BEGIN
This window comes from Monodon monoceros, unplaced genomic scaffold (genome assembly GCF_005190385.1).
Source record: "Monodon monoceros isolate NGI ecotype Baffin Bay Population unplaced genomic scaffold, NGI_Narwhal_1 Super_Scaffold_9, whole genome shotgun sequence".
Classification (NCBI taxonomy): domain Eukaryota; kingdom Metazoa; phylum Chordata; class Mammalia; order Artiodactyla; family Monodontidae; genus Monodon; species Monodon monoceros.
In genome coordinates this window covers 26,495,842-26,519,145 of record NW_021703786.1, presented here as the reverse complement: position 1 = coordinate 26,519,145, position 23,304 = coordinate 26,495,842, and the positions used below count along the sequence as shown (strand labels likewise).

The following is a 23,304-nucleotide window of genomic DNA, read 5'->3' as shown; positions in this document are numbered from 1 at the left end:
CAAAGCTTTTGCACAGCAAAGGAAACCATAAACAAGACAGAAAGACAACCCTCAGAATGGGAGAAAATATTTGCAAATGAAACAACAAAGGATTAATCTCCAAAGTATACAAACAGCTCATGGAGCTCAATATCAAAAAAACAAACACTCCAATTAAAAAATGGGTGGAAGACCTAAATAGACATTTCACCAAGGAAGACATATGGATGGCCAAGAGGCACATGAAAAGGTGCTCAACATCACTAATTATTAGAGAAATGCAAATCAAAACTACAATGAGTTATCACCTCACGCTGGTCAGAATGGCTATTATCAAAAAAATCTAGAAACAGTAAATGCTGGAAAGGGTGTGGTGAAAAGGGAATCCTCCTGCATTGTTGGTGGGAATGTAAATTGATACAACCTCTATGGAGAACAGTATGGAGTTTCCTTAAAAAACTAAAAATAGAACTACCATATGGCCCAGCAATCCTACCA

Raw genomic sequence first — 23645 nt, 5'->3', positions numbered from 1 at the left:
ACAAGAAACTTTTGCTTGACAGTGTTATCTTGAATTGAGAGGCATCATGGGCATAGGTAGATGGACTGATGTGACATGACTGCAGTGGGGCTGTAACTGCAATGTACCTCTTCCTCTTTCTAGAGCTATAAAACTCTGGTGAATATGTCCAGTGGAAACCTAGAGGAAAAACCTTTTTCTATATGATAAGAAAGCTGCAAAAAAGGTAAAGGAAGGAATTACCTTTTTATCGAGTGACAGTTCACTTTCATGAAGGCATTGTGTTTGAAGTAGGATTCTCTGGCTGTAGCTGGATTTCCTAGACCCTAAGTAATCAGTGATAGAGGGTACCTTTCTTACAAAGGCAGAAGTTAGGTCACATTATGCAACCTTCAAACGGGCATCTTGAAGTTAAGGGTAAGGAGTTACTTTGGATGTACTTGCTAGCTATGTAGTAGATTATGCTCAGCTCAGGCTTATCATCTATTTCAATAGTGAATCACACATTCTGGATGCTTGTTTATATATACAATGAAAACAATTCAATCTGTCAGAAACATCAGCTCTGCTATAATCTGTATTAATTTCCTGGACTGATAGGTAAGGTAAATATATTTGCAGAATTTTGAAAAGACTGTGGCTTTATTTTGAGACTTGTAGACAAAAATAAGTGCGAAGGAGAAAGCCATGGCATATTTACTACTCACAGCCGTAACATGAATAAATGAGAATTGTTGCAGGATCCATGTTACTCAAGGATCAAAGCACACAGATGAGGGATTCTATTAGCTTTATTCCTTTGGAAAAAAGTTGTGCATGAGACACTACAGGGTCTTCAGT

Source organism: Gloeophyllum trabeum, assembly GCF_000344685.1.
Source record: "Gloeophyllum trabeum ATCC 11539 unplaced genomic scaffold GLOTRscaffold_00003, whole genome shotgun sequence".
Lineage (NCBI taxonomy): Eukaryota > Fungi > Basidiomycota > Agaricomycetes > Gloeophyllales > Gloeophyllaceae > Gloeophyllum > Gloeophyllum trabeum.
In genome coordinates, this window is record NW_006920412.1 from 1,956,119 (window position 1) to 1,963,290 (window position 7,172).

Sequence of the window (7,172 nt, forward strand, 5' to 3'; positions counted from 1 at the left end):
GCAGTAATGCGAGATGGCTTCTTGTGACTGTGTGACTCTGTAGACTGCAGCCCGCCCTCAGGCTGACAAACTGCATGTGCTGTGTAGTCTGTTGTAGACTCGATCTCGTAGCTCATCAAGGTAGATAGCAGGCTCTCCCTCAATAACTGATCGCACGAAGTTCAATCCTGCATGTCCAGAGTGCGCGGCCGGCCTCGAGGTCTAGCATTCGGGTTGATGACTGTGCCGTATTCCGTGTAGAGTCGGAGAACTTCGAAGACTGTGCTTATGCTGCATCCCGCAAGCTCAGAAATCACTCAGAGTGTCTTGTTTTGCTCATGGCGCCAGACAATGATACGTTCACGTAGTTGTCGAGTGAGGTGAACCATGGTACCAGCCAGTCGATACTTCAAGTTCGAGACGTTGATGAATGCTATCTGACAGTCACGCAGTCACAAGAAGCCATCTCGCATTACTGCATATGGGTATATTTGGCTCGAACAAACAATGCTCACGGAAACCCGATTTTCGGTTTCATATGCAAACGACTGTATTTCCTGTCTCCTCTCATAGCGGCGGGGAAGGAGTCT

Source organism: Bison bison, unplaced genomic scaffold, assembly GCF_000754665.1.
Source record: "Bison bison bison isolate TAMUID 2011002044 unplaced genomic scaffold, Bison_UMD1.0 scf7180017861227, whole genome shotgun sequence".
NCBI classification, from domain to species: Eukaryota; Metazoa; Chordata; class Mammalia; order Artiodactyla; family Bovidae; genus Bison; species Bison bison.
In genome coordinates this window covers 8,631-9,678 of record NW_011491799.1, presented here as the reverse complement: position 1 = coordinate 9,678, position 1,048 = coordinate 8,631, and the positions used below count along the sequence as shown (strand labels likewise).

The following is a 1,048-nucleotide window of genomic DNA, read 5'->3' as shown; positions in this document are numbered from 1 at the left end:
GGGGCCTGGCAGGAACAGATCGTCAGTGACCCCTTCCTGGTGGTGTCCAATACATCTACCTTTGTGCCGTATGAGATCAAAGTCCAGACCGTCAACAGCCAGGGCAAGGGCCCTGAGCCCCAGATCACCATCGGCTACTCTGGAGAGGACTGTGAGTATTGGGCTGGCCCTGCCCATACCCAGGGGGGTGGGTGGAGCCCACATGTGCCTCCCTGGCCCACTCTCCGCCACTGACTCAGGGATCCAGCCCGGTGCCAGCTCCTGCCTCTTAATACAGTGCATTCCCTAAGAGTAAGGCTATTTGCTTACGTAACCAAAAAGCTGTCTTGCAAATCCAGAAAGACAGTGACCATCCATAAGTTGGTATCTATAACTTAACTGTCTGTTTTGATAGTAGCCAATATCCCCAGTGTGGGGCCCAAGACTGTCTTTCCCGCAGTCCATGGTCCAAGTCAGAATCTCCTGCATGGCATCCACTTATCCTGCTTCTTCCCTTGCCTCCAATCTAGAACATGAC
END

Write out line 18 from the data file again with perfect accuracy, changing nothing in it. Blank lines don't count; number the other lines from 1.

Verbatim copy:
In genome coordinates this window covers 8,631-9,678 of record NW_011491799.1, presented here as the reverse complement: position 1 = coordinate 9,678, position 1,048 = coordinate 8,631, and the positions used below count along the sequence as shown (strand labels likewise).